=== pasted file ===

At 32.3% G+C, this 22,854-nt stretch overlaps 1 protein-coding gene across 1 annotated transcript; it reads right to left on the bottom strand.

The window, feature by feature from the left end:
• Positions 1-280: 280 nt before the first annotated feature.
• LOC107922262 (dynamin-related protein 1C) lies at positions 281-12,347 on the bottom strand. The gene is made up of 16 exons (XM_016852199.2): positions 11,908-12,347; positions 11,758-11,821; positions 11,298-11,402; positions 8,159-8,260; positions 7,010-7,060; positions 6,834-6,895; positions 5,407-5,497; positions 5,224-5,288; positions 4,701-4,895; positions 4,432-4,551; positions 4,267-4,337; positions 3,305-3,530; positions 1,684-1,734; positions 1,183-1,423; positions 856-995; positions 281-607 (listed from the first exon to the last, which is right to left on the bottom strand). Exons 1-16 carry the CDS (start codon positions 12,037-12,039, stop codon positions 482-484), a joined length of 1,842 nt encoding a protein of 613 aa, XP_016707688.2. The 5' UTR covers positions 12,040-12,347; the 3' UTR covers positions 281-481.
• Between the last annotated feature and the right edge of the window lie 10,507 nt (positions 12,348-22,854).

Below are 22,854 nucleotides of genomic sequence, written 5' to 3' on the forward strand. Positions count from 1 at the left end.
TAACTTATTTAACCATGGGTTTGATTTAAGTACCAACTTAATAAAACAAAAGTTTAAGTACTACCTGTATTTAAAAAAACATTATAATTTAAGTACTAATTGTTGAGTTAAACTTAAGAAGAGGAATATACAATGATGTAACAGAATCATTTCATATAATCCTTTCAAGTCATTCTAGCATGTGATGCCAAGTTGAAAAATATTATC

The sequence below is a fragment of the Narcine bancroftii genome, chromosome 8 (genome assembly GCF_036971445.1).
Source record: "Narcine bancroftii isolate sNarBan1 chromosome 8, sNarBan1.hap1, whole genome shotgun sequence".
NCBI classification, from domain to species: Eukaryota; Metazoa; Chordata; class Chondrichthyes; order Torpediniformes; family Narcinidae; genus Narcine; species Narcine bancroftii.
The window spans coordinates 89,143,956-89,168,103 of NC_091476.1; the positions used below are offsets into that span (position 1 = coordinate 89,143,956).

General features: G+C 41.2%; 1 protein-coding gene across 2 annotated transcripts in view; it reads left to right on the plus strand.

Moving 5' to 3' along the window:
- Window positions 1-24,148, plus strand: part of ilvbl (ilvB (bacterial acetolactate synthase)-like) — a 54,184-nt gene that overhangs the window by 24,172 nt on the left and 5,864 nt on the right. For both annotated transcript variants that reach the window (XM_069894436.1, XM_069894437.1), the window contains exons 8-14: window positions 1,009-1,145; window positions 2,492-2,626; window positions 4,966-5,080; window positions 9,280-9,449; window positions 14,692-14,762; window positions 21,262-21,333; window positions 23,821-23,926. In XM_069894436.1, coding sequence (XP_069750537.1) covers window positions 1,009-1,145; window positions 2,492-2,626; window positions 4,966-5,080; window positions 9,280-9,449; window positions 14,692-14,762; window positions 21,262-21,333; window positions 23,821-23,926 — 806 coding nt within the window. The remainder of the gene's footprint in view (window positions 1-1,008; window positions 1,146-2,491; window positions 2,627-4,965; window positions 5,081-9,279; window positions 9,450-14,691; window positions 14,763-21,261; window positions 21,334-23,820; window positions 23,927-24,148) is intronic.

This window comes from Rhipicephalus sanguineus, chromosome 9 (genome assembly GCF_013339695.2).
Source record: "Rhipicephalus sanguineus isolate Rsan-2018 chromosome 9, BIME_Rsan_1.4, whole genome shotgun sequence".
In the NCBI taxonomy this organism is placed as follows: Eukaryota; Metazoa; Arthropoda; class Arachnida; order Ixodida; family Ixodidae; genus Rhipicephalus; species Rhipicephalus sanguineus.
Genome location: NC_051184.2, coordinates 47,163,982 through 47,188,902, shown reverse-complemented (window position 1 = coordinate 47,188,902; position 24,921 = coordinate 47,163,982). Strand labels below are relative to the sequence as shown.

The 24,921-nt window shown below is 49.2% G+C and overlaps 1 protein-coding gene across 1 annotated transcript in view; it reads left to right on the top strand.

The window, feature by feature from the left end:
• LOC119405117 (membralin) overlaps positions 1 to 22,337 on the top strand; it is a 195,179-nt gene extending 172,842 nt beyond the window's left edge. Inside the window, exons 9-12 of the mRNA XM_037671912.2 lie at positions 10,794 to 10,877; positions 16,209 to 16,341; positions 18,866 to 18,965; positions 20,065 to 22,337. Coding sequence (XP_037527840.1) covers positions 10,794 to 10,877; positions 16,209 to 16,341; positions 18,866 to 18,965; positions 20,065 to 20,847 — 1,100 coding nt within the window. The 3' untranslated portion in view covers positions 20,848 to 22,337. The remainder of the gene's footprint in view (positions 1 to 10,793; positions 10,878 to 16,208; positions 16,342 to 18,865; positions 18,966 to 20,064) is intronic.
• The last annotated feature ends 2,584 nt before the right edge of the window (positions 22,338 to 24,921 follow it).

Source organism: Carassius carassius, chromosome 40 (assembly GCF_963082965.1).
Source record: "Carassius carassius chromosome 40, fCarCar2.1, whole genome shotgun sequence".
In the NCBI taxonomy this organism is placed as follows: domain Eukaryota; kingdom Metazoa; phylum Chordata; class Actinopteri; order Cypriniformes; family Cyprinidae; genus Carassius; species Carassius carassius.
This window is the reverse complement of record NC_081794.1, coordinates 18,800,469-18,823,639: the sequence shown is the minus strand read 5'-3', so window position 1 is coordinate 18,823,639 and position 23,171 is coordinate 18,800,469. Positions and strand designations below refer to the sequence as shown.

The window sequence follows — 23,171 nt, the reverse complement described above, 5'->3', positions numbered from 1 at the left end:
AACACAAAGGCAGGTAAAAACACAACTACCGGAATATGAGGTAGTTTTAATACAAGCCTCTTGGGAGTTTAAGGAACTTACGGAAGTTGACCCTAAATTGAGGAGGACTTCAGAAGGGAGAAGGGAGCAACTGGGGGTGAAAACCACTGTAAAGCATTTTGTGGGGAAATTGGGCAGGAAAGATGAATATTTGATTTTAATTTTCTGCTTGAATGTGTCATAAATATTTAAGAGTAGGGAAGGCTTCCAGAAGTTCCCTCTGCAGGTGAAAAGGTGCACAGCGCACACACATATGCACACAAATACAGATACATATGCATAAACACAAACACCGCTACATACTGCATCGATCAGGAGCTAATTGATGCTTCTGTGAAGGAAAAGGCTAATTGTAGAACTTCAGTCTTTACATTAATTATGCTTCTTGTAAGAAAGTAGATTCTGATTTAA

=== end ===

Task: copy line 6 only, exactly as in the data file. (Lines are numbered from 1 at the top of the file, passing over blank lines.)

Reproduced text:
Below are 22,854 nucleotides of genomic sequence, written 5' to 3' on the forward strand. Positions count from 1 at the left end.